This is a guide covering everything you need to know about zoom lenses.
Maybe you are in the market for one or perhaps you already bought one but not sure what to use it for.
In either case, we’ve got you covered.
Table of Contents
- What is a Zoom Lens?
- What is a Zoom Lens Used For?
- What is Considered a Zoom Lens?
- Do You Need a Zoom Lens?
- Is Prime Lens Better than a Zoom Lens?
- What is the Difference between a Telephoto Lens and Zoom Lens?
- What are Some of the Most Popular Zoom Lenses?
- Final Remarks
What is a Zoom Lens?
The zoom lens is a type of camera lens that has the ability to take images at a range of focal lengths. They are a competent type of lens, able to “zoom” in and out based on the photographer’s needs.
The focal length is directly related to the camera’s angle of view.
The lesser focal length millimeters (mm) a lens has, the wider the angle of view becomes. The longer the focal length is, the narrower it gets.
For reference, the human eye has an approximately 50mm focal length. This makes images shot on a 50mm focal length look familiar to us since that’s our perceptions field of view.
The zoom lens allows photographers to adjust their focal lengths on the fly. At this point, the lens essentially becomes a 3 or 4 in one lens.
Photographers can go as wide (zoom out) or narrower (zoom in) as they please.
What is a Zoom Lens Used For?
Well, the zoom lens can certainly be used for many purposes. Zoom lens photography can be easily implemented by anyone, regardless of their experience and photography niche.
Whoever you are and whatever you might need, the zoom lens uses will always be apparent in it.
Zoom lenses have multiple focal lengths, some range from the widest settings to the narrowest fit. It will surely cost you a fortune since the lens is very multipurpose and can be used in landscape and shooting subjects far away.
You can get the most out of your zoom lens if you use them in bright conditions.
The lens doesn’t have the fastest aperture available in the market, even the quickest zoom lens is quite rare (because it’s crazy expensive).
Despite the ability to virtually shoot everything in almost every condition, zoom lenses are often connected with travelling.
Street photography, photo journaling, zoom lenses are always used in situations where you don’t want to fuss about changing lenses every 3 shots.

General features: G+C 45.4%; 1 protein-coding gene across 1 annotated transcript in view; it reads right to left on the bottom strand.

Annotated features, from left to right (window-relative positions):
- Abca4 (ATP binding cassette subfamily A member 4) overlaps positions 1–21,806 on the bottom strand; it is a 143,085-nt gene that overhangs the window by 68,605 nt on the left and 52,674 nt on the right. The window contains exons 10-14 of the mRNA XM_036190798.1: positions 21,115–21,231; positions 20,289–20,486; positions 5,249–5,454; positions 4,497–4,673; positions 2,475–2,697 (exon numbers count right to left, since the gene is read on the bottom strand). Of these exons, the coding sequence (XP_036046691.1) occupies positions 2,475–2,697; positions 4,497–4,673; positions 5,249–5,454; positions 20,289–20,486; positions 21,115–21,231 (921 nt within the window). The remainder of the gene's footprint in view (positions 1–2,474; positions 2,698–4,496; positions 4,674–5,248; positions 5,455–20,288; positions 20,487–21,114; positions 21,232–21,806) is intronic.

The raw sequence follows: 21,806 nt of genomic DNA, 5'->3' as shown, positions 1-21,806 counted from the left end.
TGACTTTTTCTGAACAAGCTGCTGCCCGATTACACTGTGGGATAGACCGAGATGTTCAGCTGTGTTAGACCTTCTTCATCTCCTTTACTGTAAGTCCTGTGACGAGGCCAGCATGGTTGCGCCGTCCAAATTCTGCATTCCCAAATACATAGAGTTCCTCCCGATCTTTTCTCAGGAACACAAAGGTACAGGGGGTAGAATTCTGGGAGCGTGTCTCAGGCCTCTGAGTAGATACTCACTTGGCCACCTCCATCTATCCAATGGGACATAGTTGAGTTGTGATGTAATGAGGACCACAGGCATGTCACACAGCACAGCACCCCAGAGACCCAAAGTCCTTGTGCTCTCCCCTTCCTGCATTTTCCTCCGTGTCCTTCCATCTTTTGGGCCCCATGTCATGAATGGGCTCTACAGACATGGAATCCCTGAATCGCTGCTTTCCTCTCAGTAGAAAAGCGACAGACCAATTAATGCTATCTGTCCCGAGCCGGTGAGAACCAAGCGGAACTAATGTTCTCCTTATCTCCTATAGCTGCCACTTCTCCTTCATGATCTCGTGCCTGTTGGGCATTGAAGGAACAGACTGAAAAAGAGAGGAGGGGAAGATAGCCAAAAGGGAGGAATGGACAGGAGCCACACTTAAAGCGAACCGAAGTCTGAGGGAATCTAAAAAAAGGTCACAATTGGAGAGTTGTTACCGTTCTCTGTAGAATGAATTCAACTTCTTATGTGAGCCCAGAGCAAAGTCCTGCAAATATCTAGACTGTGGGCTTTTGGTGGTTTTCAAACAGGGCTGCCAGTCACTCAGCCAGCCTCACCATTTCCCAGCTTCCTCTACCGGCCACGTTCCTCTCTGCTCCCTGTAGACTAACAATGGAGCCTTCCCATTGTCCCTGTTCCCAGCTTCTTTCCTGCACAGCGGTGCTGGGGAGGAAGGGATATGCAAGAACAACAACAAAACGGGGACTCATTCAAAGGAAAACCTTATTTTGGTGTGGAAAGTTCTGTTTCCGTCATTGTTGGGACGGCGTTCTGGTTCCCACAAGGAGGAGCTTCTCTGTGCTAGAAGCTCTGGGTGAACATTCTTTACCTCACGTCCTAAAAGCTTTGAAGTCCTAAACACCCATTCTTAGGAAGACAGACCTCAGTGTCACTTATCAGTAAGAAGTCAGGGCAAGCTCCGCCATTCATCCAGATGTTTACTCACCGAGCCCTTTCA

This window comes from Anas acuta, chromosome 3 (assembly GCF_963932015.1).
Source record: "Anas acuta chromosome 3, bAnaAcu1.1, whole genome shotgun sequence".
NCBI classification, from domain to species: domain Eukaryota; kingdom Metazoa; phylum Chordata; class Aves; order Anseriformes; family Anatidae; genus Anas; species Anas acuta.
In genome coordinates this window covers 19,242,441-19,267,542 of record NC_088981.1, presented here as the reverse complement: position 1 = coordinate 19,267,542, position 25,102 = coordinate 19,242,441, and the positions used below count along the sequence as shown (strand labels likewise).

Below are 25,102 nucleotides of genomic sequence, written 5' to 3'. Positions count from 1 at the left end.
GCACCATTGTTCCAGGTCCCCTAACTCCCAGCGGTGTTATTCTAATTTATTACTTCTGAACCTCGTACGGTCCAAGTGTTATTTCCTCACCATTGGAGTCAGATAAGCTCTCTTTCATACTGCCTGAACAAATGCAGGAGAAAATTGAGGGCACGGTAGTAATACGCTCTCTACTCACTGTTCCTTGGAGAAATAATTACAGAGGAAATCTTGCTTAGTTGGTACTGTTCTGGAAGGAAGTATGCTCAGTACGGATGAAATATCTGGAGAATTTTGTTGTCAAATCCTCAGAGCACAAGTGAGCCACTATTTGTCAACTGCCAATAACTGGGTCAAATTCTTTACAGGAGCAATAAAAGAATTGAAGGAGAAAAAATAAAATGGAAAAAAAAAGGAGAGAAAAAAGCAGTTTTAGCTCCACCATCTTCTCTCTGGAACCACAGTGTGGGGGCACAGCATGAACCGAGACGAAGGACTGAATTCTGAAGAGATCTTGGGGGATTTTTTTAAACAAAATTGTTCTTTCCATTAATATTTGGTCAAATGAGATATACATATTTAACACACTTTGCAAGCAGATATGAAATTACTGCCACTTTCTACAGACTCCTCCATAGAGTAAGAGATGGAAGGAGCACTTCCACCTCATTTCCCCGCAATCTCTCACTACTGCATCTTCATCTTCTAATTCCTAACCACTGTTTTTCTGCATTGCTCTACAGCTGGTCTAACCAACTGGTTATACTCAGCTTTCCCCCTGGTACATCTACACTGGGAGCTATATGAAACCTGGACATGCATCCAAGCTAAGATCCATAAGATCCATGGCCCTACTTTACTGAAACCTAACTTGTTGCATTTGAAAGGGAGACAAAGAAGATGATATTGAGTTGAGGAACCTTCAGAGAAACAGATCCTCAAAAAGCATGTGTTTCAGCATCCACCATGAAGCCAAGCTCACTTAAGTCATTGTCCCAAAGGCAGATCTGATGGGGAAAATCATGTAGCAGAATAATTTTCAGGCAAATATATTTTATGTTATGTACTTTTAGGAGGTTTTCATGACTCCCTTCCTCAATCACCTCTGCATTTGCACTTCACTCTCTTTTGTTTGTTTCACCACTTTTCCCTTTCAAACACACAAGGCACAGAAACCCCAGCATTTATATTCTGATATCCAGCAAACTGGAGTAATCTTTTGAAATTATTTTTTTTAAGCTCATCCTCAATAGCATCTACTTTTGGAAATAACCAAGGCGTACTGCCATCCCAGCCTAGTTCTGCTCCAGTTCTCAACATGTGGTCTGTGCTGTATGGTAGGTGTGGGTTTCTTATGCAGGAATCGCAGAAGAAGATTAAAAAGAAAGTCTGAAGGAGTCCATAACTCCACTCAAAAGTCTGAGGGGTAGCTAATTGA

Videographers also find the zoom lens to be particularly useful since there is no need to change focal lengths during the shooting.
Videographers will just need to zoom-in once the subject is moving away from the lens, or zoom-out to capture more surrounding details.
To recap, zoom lens uses are limitless.
To further explore the subject of zoom lenses and what they are used for, check out this in-depth video by Saurav Sinha:
What is Considered a Zoom Lens?
A lens that can change to a range of focal lengths is considered a zoom lens. There are various types of zoom lenses with their own unique characteristics and uses.
You can find your zoom lens focal range with its max aperture on the front and base of the lens. A lens with “18-140mm f/3.5” means that the camera has an 18-140 focal length range with a maximum aperture of f/3.5.
Let us get into the two categories that classify types of zoom lenses:
1. Fast and Slow Lens
The fast lens normally has a low f-stop as their maximum aperture.
A fast lens is wider and allows more light to hit the sensors in the camera, resulting in brighter images.
The name “fast lens” came from its ability to let photographers use faster shutter speeds.
In comparison, the slow lens commonly has maximum apertures larger than f/4.
It lets in less light to enter the sensor, this forces the photographer to use slower shutter speeds. Hence the name, “slow lens.”
Constant and Variable Apertures
Lenses either have a constant (fixed) or variable aperture. You can easily check this by looking at its marking.
An example of a constant aperture lens will probably be: 70-200mm f/2.8.
The markings explain that throughout the changes of focal length (70-200mm) the aperture will stay at f/2.8.
This technology is quite rare and will usually cost you a fortune.